Currently I work for a plastic display company and have developed carpal tunnel and tendinitis in both hands due to continuous repetitive motion. I am going through the L and I process and have a work assessment appt this week. There is a very high chance they will deem me unable to continue this kind of work and then I will be eligible for retraining. I was wondering what may be a good field in real estate to get tained in. So far I have considered either home inspection or even appraisal. What are your thoughts or ideas?
@Kevin Carbon Hi Kevin. The real estate industry offers numerous career opportunities. The best thing about real estate is that you can choose any field that is of interest to you. In your post you mentioned home inspection and appraisal. It seems to me that you are interested in these areas and may want to explore further.
On this site you can get a lot of information by reading blogs and visiting different forums. There truly is a wealth of information here.
No one can decide for you which area of real estate to hang your hat, nor should they. This is your decision and your choice to make. The BP community is here to help you gain knowledge and inspire you to act on what you learn.
Best of luck in your new career. I for one would love to know what you ultimately decide to do. Everyone in real estate can use the services of an appraiser and a home inspector.
Home inspectors is a long process consisting of apprenticeships and many unpaid hours. Check you state guidelines. But like many things the return for the time you put in will be worth the pay. Home inspectors in my area charge $400-700 / inspection. Most inspect 2-3 homes/ day. From a pay stand point if money is what you are after I recommend home inspector.
I guess it depends on whether you want to be hands on and in the field, in an office setting or a mix of both?
Things to keep in mind:
- do you enjoy working with others or on your own?
- start your own business? (self employed or employee?)
- are you willing to invest in education - how much? how long?
- desired income?
- will you enjoy working with people/ the public?
I think the RE industry can be a rewarding, especially if one is service driven. I personally like property management, which is also something to consider.
Hey everyone, thanks for the feedback! of course I want to make money, but as a new investor, I would like to be able to bring something to the table for other investors, so I thought that one of those jobs would do that and I would learn a lot about properties in the process. @Victoria Winters , I will keep you in the loop, I sent you a colleague request. @Shawn M. , that's good to know and I'm leaning more to that side, although @Ryan Naylor , property management is not a bad idea either, gonna look into that.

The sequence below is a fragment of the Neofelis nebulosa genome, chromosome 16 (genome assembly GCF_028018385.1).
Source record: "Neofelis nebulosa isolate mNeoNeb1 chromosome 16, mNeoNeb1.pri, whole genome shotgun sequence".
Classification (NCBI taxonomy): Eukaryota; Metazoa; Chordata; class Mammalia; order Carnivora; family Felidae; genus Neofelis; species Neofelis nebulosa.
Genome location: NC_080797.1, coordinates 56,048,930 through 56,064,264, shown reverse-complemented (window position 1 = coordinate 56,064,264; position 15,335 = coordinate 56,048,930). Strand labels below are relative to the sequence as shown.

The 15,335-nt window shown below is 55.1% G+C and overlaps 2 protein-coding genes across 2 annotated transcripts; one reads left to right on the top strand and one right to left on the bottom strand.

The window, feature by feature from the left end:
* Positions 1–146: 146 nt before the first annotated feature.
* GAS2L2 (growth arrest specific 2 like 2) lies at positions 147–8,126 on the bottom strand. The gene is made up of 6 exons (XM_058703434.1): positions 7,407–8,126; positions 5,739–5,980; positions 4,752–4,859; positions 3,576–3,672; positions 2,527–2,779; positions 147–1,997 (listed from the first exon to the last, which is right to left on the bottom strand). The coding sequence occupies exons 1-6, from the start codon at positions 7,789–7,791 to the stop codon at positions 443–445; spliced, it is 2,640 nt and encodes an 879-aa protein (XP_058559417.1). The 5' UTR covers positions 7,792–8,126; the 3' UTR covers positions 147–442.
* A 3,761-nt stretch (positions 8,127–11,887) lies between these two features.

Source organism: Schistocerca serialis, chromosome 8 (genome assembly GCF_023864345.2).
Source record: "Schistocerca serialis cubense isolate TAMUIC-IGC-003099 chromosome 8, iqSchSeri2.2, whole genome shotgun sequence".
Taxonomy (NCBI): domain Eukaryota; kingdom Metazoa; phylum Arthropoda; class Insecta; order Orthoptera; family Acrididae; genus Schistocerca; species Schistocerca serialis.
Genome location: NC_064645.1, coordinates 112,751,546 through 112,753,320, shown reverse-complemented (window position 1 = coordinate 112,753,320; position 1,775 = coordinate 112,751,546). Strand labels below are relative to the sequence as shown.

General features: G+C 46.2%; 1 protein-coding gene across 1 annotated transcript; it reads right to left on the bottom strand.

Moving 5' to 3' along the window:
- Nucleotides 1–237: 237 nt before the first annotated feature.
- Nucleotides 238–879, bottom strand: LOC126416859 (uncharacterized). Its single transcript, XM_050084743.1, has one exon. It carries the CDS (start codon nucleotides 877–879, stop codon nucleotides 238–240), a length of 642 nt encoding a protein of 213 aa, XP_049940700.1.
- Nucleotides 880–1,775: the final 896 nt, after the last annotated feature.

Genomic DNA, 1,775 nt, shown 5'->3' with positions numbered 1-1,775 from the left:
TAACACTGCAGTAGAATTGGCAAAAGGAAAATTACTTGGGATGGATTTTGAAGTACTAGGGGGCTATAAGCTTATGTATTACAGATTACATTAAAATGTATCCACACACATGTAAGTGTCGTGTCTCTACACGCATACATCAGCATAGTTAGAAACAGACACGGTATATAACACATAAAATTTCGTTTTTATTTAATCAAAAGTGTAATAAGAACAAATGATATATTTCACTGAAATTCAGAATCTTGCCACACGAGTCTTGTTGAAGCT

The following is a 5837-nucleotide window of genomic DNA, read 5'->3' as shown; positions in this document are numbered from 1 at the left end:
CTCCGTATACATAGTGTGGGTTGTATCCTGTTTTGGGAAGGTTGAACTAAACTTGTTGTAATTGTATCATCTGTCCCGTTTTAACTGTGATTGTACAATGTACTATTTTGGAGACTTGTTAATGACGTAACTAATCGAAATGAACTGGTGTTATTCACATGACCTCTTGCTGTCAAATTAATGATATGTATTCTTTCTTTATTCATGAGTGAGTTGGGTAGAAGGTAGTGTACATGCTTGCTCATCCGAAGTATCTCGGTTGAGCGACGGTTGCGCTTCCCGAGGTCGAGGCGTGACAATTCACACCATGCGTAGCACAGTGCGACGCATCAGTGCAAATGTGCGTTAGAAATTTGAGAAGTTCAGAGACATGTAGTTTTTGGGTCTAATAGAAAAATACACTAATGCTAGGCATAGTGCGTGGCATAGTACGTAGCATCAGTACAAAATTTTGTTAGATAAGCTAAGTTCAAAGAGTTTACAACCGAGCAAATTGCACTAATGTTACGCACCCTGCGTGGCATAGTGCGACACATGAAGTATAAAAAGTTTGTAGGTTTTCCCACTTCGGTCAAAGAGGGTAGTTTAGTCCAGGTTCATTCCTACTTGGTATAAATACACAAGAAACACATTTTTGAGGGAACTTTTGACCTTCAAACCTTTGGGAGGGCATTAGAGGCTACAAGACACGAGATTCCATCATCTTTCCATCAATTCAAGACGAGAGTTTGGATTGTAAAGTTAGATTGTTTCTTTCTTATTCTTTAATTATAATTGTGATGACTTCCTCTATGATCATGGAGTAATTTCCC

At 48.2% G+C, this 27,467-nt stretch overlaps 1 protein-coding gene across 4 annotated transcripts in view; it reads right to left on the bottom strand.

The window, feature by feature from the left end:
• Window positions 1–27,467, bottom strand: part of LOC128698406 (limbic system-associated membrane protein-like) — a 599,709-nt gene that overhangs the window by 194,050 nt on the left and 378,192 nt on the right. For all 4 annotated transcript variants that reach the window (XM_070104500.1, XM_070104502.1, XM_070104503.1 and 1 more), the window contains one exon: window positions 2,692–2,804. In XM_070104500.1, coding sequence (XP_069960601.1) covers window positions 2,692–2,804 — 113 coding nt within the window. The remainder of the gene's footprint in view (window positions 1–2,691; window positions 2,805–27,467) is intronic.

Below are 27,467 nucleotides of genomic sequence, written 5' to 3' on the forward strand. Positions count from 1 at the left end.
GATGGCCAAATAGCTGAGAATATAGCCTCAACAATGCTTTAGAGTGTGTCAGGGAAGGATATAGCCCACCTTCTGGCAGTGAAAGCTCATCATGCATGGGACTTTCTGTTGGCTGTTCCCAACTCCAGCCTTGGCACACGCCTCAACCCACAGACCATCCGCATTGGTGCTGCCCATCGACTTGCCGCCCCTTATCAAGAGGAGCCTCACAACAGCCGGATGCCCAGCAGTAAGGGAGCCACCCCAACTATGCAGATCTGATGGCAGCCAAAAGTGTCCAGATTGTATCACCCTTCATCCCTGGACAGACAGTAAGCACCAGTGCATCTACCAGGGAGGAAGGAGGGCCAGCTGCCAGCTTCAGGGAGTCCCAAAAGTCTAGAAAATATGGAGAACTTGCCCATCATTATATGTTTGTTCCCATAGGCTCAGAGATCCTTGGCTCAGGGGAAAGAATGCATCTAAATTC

You can find the licensing requirements: http://www.dol.wa.gov/
Appraisal in WA requires an insane amount of "apprenticeship" better off just getting your Real Estate License.
Before you may take the exam, you must:
- Find a certified appraiser willing to supervise your work experience as a licensed registered appraiser trainee.
- Work under the supervisory appraiser to get a minimum of 2 years’ real estate appraiser experience (24 full months and 2,500 hours). Hours may be treated as cumulative in order to achieve the necessary hours of appraisal experience.
Washington Home Inspector:
If you weren’t licensed before September 1, 2009, you’re required to take a board-approved, 120-hour Fundamentals of Home Inspection course, and mentor with an experienced home inspector for 40 hours of field training. See Approved course providers for a list of board-approved fundamental courses.
Washington Real Estate Agent:
To qualify for a broker’s license, you must:
- Be at least 18 years old.
- Have a high school diploma or equivalent.
- Successfully complete 90 hours of approved real estate education within 2 years before applying for the exam. This education must include:
- A 60-hour course in Real Estate Fundamentals.
- A 30-hour course in Real Estate Practices.
- Pass the broker’s exam.
I feel like this is waaay backwards. Agents should be where Home Inspectors are, Home Inspectors should be where Appraisers are, and Appraisers should be where agents are. Which on has more legal liabilities?
If I could go back and do it over, I think I'd sign on with some type of investment brokerage, who deals primarily in income-producing properties. Property management has taught me a lot but I think there are even better avenues for learning the business. Whatever you decide to do, make sure you sign on with a company that will sponsor your professional education. That has been invaluable to me as classes for the individual can be prohibitively expensive.
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